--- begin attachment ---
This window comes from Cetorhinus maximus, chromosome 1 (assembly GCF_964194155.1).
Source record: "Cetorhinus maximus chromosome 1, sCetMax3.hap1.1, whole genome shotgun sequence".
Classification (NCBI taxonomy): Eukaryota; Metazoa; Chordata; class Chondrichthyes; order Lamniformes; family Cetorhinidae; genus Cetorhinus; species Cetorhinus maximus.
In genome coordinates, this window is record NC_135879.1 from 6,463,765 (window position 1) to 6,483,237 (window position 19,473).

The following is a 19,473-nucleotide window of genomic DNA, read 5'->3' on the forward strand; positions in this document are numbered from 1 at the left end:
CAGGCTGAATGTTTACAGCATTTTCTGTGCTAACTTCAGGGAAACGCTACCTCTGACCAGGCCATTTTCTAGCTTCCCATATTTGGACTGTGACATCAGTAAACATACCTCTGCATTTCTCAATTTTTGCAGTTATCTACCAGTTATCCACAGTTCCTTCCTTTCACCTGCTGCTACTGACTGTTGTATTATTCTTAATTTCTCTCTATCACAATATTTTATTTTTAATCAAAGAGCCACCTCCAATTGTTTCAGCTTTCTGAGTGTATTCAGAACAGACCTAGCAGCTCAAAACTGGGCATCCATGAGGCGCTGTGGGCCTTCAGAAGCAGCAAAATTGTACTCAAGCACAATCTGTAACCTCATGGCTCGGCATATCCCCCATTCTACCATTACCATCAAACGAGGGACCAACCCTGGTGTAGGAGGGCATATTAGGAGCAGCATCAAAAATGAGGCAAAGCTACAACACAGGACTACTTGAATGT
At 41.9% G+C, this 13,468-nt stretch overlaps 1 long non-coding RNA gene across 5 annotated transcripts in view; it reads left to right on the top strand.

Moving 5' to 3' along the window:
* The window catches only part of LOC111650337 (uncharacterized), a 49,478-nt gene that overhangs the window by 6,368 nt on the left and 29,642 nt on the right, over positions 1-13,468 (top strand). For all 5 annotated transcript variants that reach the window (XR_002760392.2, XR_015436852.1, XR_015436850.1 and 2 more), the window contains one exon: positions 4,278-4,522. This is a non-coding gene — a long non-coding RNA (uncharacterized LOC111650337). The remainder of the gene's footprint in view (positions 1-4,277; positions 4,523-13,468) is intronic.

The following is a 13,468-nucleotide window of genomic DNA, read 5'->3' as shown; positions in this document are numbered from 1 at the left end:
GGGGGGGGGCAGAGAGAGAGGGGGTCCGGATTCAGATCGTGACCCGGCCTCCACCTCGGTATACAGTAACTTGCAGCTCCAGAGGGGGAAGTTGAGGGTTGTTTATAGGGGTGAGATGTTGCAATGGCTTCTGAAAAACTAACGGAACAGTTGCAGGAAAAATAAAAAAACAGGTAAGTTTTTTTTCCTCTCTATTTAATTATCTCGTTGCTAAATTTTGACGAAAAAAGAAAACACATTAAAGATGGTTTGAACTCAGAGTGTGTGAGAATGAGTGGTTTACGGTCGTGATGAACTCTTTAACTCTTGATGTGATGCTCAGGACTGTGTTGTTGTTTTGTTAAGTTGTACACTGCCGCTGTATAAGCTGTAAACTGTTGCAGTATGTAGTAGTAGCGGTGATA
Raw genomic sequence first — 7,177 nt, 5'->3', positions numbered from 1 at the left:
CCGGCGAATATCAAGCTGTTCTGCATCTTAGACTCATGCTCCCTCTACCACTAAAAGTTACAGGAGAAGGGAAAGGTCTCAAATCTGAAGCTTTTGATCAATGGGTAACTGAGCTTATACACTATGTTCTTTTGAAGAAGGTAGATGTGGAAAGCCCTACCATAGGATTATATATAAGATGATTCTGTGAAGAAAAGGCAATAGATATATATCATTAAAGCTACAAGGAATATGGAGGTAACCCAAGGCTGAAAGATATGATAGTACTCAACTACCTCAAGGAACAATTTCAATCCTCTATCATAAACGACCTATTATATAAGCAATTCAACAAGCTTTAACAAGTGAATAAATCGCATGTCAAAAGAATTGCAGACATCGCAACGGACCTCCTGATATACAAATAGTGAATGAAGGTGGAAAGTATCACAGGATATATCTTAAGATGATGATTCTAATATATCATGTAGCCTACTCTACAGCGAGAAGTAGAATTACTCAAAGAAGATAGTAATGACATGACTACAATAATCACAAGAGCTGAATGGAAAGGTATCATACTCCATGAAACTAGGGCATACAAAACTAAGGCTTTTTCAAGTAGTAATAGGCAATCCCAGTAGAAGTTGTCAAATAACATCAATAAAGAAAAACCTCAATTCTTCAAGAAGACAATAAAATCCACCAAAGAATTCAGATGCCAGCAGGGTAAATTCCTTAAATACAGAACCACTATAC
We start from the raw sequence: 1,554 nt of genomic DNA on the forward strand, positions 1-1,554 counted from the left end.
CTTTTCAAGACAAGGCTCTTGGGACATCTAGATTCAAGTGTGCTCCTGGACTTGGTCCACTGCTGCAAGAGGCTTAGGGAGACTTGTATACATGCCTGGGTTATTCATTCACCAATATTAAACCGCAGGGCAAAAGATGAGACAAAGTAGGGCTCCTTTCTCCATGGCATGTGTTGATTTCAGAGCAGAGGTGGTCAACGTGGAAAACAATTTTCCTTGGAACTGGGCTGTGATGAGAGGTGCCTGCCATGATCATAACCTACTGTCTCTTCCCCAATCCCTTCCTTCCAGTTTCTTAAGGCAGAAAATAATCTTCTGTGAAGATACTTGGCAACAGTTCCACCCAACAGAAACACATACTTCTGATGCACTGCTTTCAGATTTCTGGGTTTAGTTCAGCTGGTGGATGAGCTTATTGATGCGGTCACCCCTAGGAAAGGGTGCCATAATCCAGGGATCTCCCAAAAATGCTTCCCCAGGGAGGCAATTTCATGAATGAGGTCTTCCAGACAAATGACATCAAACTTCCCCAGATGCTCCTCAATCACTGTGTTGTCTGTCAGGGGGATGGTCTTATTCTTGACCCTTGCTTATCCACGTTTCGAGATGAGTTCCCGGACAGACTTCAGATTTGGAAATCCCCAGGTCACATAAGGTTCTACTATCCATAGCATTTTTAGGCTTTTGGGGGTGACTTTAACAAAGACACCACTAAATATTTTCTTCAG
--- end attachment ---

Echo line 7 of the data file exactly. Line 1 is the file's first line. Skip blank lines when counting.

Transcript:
At 41.9% G+C, this 13,468-nt stretch overlaps 1 long non-coding RNA gene across 5 annotated transcripts in view; it reads left to right on the top strand.